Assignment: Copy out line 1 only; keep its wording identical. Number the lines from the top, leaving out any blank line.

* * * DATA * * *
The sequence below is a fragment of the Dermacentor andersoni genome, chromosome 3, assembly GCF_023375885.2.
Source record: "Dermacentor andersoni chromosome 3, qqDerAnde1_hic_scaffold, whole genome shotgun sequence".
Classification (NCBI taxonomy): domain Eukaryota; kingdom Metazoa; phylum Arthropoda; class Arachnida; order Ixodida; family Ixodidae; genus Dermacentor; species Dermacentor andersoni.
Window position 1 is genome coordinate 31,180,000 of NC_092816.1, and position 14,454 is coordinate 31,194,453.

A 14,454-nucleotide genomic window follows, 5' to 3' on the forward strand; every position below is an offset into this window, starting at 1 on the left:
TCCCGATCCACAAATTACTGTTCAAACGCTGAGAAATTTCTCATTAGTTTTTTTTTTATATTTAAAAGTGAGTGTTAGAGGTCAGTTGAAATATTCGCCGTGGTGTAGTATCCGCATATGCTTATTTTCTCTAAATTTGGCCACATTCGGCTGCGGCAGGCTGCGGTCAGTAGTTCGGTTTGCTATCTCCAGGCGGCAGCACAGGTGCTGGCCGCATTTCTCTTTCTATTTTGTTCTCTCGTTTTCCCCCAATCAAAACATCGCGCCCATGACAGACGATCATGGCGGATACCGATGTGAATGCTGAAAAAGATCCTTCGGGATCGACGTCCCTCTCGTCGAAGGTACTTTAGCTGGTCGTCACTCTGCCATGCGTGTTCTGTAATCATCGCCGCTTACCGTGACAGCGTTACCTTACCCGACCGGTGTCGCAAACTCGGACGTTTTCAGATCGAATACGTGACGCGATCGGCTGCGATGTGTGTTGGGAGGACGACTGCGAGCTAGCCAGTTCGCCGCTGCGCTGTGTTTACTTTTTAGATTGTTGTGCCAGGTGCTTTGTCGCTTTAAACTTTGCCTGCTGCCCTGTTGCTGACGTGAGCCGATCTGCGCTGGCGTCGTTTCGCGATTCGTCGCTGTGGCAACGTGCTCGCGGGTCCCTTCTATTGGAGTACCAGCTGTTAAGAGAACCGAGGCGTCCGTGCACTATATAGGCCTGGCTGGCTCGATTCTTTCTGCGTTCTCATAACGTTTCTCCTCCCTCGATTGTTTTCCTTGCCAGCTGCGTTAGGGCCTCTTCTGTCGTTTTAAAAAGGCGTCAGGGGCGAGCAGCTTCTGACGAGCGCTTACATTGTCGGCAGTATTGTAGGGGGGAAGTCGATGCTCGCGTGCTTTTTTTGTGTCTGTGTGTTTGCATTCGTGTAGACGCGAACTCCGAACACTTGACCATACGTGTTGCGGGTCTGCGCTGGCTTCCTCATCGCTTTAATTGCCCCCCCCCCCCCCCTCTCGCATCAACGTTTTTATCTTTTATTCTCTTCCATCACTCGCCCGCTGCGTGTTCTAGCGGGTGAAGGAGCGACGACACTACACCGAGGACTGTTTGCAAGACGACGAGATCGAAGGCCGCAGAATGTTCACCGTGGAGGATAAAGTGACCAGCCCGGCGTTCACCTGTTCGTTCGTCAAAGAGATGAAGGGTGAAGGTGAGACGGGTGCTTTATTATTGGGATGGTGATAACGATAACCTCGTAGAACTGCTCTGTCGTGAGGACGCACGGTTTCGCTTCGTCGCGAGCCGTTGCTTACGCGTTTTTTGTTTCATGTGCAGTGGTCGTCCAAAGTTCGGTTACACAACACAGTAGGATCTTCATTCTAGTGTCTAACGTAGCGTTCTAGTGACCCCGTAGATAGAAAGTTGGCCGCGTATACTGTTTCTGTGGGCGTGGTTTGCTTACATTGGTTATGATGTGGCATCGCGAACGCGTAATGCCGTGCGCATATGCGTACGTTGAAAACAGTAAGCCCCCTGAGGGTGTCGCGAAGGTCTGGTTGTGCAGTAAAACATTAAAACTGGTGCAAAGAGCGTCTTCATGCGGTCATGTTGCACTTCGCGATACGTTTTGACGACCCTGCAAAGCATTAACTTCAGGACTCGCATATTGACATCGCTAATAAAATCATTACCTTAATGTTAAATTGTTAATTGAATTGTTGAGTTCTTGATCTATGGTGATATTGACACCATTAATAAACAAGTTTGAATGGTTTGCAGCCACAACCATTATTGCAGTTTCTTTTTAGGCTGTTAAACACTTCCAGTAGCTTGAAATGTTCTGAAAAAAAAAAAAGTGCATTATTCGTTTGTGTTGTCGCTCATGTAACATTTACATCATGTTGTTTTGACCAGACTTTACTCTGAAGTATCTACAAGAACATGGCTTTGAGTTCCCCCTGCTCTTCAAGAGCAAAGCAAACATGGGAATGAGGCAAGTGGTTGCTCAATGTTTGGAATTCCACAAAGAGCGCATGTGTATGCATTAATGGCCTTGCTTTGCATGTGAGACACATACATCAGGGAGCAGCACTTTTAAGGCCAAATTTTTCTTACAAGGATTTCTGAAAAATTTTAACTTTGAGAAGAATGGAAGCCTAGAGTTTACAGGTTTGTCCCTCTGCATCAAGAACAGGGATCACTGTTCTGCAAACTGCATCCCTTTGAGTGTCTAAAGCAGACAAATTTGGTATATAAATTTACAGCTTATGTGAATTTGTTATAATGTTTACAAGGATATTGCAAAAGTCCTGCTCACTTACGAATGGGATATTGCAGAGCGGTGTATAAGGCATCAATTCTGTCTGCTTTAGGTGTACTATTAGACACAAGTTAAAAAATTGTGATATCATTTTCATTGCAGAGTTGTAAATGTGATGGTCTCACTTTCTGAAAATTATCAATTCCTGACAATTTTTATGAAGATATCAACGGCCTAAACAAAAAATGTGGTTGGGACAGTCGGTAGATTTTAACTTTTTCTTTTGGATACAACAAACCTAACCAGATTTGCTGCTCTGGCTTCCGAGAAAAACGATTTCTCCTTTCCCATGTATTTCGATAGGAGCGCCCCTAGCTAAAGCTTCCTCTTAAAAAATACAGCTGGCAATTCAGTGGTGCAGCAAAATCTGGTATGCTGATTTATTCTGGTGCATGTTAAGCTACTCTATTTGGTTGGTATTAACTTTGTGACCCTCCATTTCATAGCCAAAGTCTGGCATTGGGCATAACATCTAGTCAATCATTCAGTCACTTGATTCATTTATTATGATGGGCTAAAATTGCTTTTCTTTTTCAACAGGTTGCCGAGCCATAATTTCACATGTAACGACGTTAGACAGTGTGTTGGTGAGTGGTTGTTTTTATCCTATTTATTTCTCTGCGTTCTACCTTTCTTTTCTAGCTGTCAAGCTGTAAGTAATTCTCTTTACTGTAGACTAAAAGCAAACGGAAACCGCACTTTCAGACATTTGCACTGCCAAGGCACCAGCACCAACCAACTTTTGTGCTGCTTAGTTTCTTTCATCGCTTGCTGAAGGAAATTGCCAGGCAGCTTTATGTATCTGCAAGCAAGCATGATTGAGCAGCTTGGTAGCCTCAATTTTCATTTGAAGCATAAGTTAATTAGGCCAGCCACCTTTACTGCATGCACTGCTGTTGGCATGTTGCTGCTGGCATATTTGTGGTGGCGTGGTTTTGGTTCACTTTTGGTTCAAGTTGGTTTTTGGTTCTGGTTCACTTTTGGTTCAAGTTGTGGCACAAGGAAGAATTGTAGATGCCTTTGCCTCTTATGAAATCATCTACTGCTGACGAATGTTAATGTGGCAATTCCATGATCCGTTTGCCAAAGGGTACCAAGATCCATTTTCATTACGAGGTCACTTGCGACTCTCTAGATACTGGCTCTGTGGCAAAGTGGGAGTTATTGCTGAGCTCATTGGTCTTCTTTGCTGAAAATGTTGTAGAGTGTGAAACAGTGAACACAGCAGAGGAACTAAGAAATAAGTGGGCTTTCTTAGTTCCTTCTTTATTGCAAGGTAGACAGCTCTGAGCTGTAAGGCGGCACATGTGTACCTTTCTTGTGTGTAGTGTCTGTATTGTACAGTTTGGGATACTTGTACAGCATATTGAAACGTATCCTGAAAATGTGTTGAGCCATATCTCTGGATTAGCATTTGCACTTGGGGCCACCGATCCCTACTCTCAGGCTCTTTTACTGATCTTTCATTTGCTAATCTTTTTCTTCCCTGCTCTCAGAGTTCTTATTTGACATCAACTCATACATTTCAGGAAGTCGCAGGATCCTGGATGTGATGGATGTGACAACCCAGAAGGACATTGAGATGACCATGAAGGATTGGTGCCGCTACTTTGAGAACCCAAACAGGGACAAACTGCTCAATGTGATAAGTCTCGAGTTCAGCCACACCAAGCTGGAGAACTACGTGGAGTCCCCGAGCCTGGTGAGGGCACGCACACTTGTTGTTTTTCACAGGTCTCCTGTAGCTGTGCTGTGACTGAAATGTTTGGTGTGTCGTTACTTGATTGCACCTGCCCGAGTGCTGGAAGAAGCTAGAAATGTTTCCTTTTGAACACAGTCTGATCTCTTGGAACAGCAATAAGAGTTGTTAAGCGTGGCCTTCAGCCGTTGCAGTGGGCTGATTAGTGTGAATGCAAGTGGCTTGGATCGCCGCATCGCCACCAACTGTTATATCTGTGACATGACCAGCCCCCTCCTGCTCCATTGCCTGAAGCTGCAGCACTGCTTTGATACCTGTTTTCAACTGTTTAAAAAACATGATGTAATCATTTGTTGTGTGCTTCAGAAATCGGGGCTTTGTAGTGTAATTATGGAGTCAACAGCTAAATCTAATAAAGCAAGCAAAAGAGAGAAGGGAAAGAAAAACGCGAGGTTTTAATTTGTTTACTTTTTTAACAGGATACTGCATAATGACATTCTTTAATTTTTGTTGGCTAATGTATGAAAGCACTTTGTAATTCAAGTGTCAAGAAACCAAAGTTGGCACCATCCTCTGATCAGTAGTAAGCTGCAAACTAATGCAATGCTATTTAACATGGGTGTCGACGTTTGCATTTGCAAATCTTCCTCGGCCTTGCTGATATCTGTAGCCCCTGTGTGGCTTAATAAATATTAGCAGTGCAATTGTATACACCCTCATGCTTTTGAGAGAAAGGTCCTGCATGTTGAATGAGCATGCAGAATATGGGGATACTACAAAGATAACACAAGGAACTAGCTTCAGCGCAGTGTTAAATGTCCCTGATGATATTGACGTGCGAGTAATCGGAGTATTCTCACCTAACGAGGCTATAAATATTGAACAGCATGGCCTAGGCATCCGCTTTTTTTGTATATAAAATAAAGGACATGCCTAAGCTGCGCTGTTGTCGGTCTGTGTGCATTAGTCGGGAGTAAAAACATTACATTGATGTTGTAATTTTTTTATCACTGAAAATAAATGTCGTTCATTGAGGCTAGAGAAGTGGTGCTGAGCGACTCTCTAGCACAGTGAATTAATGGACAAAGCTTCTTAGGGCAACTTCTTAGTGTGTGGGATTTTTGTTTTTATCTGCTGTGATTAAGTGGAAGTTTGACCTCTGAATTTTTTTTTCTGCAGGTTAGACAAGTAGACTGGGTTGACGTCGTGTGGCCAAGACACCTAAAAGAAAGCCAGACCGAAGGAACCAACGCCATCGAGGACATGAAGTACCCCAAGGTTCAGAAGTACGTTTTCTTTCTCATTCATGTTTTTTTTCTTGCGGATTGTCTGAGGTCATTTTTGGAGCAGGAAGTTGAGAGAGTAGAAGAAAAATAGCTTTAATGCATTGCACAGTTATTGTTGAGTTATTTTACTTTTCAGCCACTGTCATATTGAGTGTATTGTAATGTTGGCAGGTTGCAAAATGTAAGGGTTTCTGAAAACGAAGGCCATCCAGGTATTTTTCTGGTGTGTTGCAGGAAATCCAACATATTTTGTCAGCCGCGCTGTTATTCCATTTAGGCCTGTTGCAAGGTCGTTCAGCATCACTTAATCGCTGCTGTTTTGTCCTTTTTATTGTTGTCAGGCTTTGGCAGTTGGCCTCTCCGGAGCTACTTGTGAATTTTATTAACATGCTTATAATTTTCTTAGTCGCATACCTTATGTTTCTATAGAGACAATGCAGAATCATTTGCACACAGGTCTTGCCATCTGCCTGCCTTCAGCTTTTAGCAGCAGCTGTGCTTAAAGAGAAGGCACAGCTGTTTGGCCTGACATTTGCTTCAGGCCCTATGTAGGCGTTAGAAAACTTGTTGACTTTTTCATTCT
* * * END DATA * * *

The sequence below is a fragment of the Dermacentor andersoni genome, chromosome 3, assembly GCF_023375885.2.